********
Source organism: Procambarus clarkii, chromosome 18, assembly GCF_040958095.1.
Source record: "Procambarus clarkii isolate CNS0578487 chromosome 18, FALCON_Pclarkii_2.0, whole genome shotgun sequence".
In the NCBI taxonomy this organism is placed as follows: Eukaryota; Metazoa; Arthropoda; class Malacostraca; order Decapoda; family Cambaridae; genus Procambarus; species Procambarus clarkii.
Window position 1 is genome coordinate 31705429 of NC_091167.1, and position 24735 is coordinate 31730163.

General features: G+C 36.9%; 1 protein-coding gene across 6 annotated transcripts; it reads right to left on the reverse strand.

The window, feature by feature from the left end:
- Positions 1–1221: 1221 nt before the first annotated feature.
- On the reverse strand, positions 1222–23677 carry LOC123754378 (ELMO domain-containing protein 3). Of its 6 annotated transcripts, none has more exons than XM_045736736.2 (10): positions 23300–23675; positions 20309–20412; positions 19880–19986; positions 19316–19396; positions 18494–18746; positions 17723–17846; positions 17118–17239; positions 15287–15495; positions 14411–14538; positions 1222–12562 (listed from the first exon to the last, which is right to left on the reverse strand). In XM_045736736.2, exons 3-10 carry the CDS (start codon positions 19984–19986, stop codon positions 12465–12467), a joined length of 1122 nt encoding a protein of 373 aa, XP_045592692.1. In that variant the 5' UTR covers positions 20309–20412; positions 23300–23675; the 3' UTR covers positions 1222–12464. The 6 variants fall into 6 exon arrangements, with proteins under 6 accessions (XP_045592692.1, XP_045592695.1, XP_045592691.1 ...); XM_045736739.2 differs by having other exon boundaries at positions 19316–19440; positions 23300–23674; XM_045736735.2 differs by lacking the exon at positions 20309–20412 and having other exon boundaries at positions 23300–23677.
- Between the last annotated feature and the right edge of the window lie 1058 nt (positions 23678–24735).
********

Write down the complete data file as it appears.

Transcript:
Source organism: Procambarus clarkii, chromosome 18, assembly GCF_040958095.1.
Source record: "Procambarus clarkii isolate CNS0578487 chromosome 18, FALCON_Pclarkii_2.0, whole genome shotgun sequence".
In the NCBI taxonomy this organism is placed as follows: Eukaryota; Metazoa; Arthropoda; class Malacostraca; order Decapoda; family Cambaridae; genus Procambarus; species Procambarus clarkii.
Window position 1 is genome coordinate 31705429 of NC_091167.1, and position 24735 is coordinate 31730163.

General features: G+C 36.9%; 1 protein-coding gene across 6 annotated transcripts; it reads right to left on the reverse strand.

The window, feature by feature from the left end:
- Positions 1–1221: 1221 nt before the first annotated feature.
- On the reverse strand, positions 1222–23677 carry LOC123754378 (ELMO domain-containing protein 3). Of its 6 annotated transcripts, none has more exons than XM_045736736.2 (10): positions 23300–23675; positions 20309–20412; positions 19880–19986; positions 19316–19396; positions 18494–18746; positions 17723–17846; positions 17118–17239; positions 15287–15495; positions 14411–14538; positions 1222–12562 (listed from the first exon to the last, which is right to left on the reverse strand). In XM_045736736.2, exons 3-10 carry the CDS (start codon positions 19984–19986, stop codon positions 12465–12467), a joined length of 1122 nt encoding a protein of 373 aa, XP_045592692.1. In that variant the 5' UTR covers positions 20309–20412; positions 23300–23675; the 3' UTR covers positions 1222–12464. The 6 variants fall into 6 exon arrangements, with proteins under 6 accessions (XP_045592692.1, XP_045592695.1, XP_045592691.1 ...); XM_045736739.2 differs by having other exon boundaries at positions 19316–19440; positions 23300–23674; XM_045736735.2 differs by lacking the exon at positions 20309–20412 and having other exon boundaries at positions 23300–23677.
- Between the last annotated feature and the right edge of the window lie 1058 nt (positions 23678–24735).